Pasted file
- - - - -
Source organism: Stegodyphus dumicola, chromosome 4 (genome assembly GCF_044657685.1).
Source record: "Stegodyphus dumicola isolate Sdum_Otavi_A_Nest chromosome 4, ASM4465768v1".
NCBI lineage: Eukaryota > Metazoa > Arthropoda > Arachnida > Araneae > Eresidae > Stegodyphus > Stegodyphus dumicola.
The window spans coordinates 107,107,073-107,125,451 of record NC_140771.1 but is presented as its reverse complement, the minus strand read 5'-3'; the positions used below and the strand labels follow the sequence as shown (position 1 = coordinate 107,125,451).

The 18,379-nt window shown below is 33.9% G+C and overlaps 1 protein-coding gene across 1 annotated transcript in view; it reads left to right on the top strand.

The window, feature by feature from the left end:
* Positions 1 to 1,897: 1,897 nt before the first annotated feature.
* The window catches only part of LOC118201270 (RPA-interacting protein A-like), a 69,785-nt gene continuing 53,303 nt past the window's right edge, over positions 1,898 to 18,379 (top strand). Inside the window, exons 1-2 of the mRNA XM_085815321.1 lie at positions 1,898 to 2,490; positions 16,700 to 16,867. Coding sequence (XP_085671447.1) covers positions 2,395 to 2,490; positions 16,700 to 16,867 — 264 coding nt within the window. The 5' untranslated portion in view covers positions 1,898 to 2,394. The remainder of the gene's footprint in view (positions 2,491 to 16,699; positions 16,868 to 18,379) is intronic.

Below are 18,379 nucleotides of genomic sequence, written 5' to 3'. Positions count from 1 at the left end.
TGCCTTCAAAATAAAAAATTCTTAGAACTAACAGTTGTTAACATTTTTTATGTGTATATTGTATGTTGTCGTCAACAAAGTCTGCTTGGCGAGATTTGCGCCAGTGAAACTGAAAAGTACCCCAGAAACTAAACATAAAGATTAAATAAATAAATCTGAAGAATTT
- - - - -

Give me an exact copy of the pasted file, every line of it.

Source organism: Stegodyphus dumicola, chromosome 4 (genome assembly GCF_044657685.1).
Source record: "Stegodyphus dumicola isolate Sdum_Otavi_A_Nest chromosome 4, ASM4465768v1".
NCBI lineage: Eukaryota > Metazoa > Arthropoda > Arachnida > Araneae > Eresidae > Stegodyphus > Stegodyphus dumicola.
The window spans coordinates 107,107,073-107,125,451 of record NC_140771.1 but is presented as its reverse complement, the minus strand read 5'-3'; the positions used below and the strand labels follow the sequence as shown (position 1 = coordinate 107,125,451).

The 18,379-nt window shown below is 33.9% G+C and overlaps 1 protein-coding gene across 1 annotated transcript in view; it reads left to right on the top strand.

The window, feature by feature from the left end:
* Positions 1 to 1,897: 1,897 nt before the first annotated feature.
* The window catches only part of LOC118201270 (RPA-interacting protein A-like), a 69,785-nt gene continuing 53,303 nt past the window's right edge, over positions 1,898 to 18,379 (top strand). Inside the window, exons 1-2 of the mRNA XM_085815321.1 lie at positions 1,898 to 2,490; positions 16,700 to 16,867. Coding sequence (XP_085671447.1) covers positions 2,395 to 2,490; positions 16,700 to 16,867 — 264 coding nt within the window. The 5' untranslated portion in view covers positions 1,898 to 2,394. The remainder of the gene's footprint in view (positions 2,491 to 16,699; positions 16,868 to 18,379) is intronic.

Below are 18,379 nucleotides of genomic sequence, written 5' to 3'. Positions count from 1 at the left end.
TGCCTTCAAAATAAAAAATTCTTAGAACTAACAGTTGTTAACATTTTTTATGTGTATATTGTATGTTGTCGTCAACAAAGTCTGCTTGGCGAGATTTGCGCCAGTGAAACTGAAAAGTACCCCAGAAACTAAACATAAAGATTAAATAAATAAATCTGAAGAATTT